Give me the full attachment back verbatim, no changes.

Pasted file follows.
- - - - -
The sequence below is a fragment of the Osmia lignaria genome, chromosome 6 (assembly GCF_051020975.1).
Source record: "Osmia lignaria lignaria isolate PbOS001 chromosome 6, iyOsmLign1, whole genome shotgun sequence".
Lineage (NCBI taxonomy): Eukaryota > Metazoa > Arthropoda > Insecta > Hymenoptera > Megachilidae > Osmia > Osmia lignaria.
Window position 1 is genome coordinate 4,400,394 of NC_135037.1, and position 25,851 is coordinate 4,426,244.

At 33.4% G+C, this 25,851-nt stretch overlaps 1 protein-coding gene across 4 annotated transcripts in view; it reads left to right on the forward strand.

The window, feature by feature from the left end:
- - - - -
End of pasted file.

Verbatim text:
The sequence below is a fragment of the Osmia lignaria genome, chromosome 6 (assembly GCF_051020975.1).
Source record: "Osmia lignaria lignaria isolate PbOS001 chromosome 6, iyOsmLign1, whole genome shotgun sequence".
Lineage (NCBI taxonomy): Eukaryota > Metazoa > Arthropoda > Insecta > Hymenoptera > Megachilidae > Osmia > Osmia lignaria.
Window position 1 is genome coordinate 4,400,394 of NC_135037.1, and position 25,851 is coordinate 4,426,244.

At 33.4% G+C, this 25,851-nt stretch overlaps 1 protein-coding gene across 4 annotated transcripts in view; it reads left to right on the forward strand.

The window, feature by feature from the left end: